Alvvays and forever: live concert review
The Weeknd, Justin Bieber, Celine Dion, Avril Lavigne, Alvvays.
Sure, it may be overly decorated Canadian company, but only one artist managed to top tastemaker Pitchfork’s top five for album of the year in 2022. Sporting three indie classic LPs, Alvvays has firmly cemented themselves as one of Canada’s premiere exports — or at least one that appeals to the dad sneakers, mom jeans and lumpy ball cap crowd.
On March 11, Mac Hall played evening host to 2,000+ pairs of New Balances in their cavernous “basement” campus venue. On this particular frigid winter’s night, the university event space is pushing capacity. Teens wander over from their residence dorms without jackets (what’s a 10 minute walk in freezing temperatures versus $3 coat check?) and the Hall is abuzz with anticipation. It’s also the place of my alma mater, where I spent the better half of a decade obtaining my degree and where I saw my very first show — a fitting locale for a band that soundtracked most of my 20’s.
As the keeners stake their ground at the front of the pit, openers Big Rig jangle through a short collection of banjo-driven pop hooks. Charming and disarming, they strum the theme to HBO’s latest hit “The Last of Us” while tuning. The series was filmed in Calgary and surrounding areas, quickly making it a recognizable cultural touchpoint and content-factory for all things tourism in the city.
The real winners of the evening were the venue’s nearby Jugo Juice, conveniently located in the quarantine zone that encompassed the concert area basement. Bottled water was only $3, but the ritzy crowd chose to instead sip Mighty Kales and carrot-concoctions while leaning against the side walls. Stay hydrated, folks!
Line up for the check. Line up for a T-shirt. Line up for the beer garden. Lights go down, a muted roar erupts through my earplugs, a little nod and wave, the kick of a pedal, fuzz.
Alvvays rips, busting out of the gate with songs from their latest highly acclaimed album Blue Rev. Flawlessly dialed-in with analog adornments, the band is incredibly tight, bouncing between sonic soundscapes with poise and precision. Blue Rev stands as a monolith to their maturity in sound; we first caught them 8 years ago at Sasquatch 2015, and their progression is palpable with every note. Boasting shoegaze sensibilities with soaring pop hooks, Alvvays’ sound is every bit as fresh and contemporary as their first release nearly a decade previous.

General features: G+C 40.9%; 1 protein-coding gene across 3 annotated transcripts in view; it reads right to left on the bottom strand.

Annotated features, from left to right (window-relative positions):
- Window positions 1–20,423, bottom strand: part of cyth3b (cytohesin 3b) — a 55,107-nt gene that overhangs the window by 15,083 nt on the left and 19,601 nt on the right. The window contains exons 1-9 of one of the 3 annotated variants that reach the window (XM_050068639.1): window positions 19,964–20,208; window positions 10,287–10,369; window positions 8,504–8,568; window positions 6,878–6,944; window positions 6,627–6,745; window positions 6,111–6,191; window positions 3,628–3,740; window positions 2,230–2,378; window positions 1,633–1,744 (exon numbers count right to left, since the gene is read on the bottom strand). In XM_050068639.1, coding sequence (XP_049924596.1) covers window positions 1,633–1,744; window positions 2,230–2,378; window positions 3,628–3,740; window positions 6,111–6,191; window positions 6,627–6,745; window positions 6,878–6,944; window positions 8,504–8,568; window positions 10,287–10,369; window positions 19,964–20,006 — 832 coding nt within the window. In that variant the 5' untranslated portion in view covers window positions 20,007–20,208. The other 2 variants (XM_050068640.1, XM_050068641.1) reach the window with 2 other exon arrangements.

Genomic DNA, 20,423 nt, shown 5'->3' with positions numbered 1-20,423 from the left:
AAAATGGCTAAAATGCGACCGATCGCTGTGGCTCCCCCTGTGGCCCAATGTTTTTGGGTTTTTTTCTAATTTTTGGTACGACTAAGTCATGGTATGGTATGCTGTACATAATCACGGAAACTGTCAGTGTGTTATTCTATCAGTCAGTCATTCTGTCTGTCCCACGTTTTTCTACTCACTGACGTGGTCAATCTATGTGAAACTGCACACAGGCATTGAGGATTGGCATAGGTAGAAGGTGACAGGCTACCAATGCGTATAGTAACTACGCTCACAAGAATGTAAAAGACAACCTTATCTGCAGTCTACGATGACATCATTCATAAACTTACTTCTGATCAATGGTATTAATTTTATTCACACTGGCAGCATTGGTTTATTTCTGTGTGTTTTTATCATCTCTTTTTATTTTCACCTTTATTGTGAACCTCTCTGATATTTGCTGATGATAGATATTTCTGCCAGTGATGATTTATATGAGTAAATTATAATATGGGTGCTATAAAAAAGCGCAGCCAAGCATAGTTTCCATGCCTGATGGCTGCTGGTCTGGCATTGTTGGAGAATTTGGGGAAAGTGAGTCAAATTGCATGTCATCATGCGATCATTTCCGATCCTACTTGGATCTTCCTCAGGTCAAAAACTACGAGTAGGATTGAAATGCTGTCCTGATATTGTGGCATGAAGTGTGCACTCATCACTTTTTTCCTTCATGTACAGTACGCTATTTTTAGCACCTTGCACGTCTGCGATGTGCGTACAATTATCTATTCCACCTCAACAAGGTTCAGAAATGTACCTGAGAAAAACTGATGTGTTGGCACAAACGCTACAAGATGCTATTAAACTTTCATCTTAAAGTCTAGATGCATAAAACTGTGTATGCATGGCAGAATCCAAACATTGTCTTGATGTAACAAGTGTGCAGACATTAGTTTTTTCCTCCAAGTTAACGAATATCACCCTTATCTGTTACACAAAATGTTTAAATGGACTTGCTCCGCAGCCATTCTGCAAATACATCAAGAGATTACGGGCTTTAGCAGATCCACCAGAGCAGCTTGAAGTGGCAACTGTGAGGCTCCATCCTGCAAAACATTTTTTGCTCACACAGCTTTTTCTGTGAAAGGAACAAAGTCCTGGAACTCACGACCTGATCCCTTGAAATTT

“Shoutout to my mom for coming to a University show,” exclaims an exuberant Molly Rankin, the group’s lead singer-songwriter.
As the crowd swells, there’s barely any room to move. A young girl faints in the front row to the rush of security, and the thermostat is cranked. Rankin jokes “Is the heat on in here?” wiping sweat from her brow. A narrow path emerges at the back of the crowd. I peel back to the soundboard to capture more images from the back of the room. Distorted projections and burnt film flicker on screens behind the band, awash in colour. It’s a more low-key visual set-up for the room, but a perfect compliment to Alvvays’ ever-present analog sensibilities.
Despite their two previous albums reaching beloved status and vaulting them into the indie-darling spotlight, Alvvays leaned sparingly on their back catalog, electing to play Blue Rev in its entirety. Perhaps it was a conscious choice to distance themselves from the tweenage laments of their earlier work. “Marry Me, Archie” is greeted by a sea of eager cell phones; “Dreams Tonite” receives a similar reaction.
There are far fewer of these saccharine moments on Blue Rev, an album more focused on the use of Molly’s voice as an instrument in the mix. It certainly boosts their credit as very serious musicians, though sacrificing some of their more accessible and poignant vulnerability. The textures are more granular, guitars and distortions more angular and nuanced, but gone are the forlorn ballads of yester-year and many of the band’s effortless, sentimental hooks.
Clocking just over an hour, the band received a raucous round of applause ahead of the inevitable encore.
“This one’s for Chad,” muses Molly, before breaking into the signature guitar lick from their first album’s “Atop a Cake”. Presumably the call out is a nod to Chad VanGaalen, Calgary art-rock legend and producer of their first album. Judging by the sheer number of floppy ball caps and thrifted slacks, a passing glance in any direction of the audience might reveal a Chad or two of its own. This one is for them too.
Words and photos by Jarrett Edmund.